It’s been another week with far more retail news than there is time in the day. Below, we break down some things you may have missed during the week and what we’re still thinking about.
From the Federal Trade Commission’s investigation into Amazon’s iRobot acquisition to analysts’ predictions for the holiday season, here’s our closeout for the week.
What you may have missed
The FTC reportedly investigates Amazon’s planned iRobot acquisition
The Federal Trade Commission has officially opened an antitrust investigation into Amazon’s bid to acquire home-robotics company iRobot, according to reports from The Robot Report last week.
Amazon announced plans to purchase the company for $1.7 billion in August. The investigation reportedly involves looking into whether the data collected by iRobot’s famous Roomba vacuum will give Amazon an unfair advantage.
iRobot’s Roomba takes data as it cleans by mapping out the layout of a home in order to avoid hitting objects, according to New York Times reporting.
When Amazon announced its acquisition plans, the company said in a statement emailed to Retail Dive that “we think we’ve been very good stewards of peoples’ data across all of our business.”
The FTC and Amazon both declined to comment on the reported investigation to Retail Dive.
Will Bed Bath & Beyond name a permanent CEO soon?
Likely not, according to a report from Reuters this week citing unnamed sources. Interim CEO Sue Gove will likely remain at the struggling home goods retailer for at least another year, per the report.
Gove took the helm after Mark Tritton exited the company in June. Bed Bath & Beyond, which has seen steep sales declines, is in the midst of a C-suite overhaul. In addition to the CEO role, the retailer has experienced changes to positions, including chief financial officer, chief merchandising officer, chief operating officer and chief stores officer in recent months.
Late last month Bed Bath & Beyond outlined a turnaround plan, which includes layoffs, store closures and a realignment of its merchandise in favor of national brands.
Amazon invests $450M in drivers’ benefits
On Tuesday Amazon announced it has invested $450 million in a new education program and a 401(k) plan for Delivery Service Partners (DSPs) drivers, according to a press release.
The new Next Mile education program gives DSPs drivers up to $5,250 per year for over 1,700 academic programs ranging from skill certifications ot bachelor’s degree courses.
Amazon’s new 401(k) plan for DSPs provides each small business an estimated $60 million over the first year to help match employee contributions.
Oompa loompa dompadee doo, I’ve got another pupper for you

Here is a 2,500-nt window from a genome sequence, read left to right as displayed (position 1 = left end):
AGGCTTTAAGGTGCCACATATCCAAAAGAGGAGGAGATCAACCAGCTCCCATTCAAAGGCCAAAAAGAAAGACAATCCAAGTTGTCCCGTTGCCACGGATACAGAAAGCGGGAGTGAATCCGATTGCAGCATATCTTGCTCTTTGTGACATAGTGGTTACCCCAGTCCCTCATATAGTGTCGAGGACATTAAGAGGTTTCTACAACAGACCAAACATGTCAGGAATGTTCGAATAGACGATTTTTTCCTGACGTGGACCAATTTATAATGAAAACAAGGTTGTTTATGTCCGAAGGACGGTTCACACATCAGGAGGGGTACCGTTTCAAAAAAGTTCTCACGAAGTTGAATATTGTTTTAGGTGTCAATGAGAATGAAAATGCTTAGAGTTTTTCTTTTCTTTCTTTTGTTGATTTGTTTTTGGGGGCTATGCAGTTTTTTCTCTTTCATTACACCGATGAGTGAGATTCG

In products-we-don’t-need-but-sure-why-not news, PetSmart this week announced a partnership with Warner Bros on a new Willy Wonka collection.
You can now give your dog apparel and toys based on characters and moments from the “Willy Wonka & the Chocolate Factory” movie. Products include Oompa Loompa and Willy Wonka costume sets, an Everlasting Gobstopper toy, and Violet, Augustus and Veruca plush dolls.
In the words of Veruca Salt, “I want it now.”
Here is the reason why your neighbor will soon call himself a mixologist
SodaStream announced this week that it has repositioned itself, complete with a new brand identity, symbol and logo. The rebrand includes a new visual design, packaging and tier of elevated products.
The company wants to reach out to budding mixologists and customers who are interested in design and innovation. SodaStream unveiled a new brand symbol, which is meant to look like “two inter-locking water droplets arranged in a yin and yang formation, depicting balance and harmony, as well as the planet.” Which is exactly the kind of description that will make you want to drink.
The brand is introducing a high-end SodaStream collection with two new sparkling water makers, the Art and the Duo, and will have future collaborations with recognized designers.
What we're still thinking about
’Tis the season for holiday forecasts. Out this week are estimates from AlixPartners and KPMG. AlixPartners estimated year-over-year holiday sales growth of 4% to 7%, which would be a decrease in “real” sales against the current inflation rate of 8.3%. Consumers will be bargain hunting, with 40% of those surveyed saying they plan to buy cheaper brands and 39% saying they’ll buy at least half their gifts on sale, according to AlixPartners survey findings.
KPMG projected similar growth at 4.2%, down from 14.1% last year. The consultancy’s survey of retail executives found a major break from 2021 along with inflation’s impact and expectations of a recession. Whereas last year a whopping 80% said they were “somewhat” or “very” concerned about inventory shortages, this year just 11% expect significant shortages while 59% expect “minimal” shortages and 30% expect no shortages.
That is how many of Amazon’s U.S. facilities are affected by the company’s plans to pull back on its previous expansion plans, according to consulting firm MWPVL International. That adds up to 24.6 million square feet in fulfillment centers and other facilities. Yet Amazon is still “is still opening up an astonishing amount of space this year — it’s just that they will open less space [than] originally planned,” according to MWPVL President and founder Marc Wulfraat.
What we’re watching
The tentative railway deal
Railroads and unions reached a tentative agreement Thursday to avoid a freight shutdown. A potential strike would have disrupted U.S. supply chains.
The agreement represents around 60,000 railroad employees and includes a 24% wage increase over a five-year period, with a 14.1% raise taking immediate effect, among other stipulations.
At the start of the week, the four largest U.S. railroads began limiting service in preparation for a potential strike that threatened to bring freight rail movement to a standstill.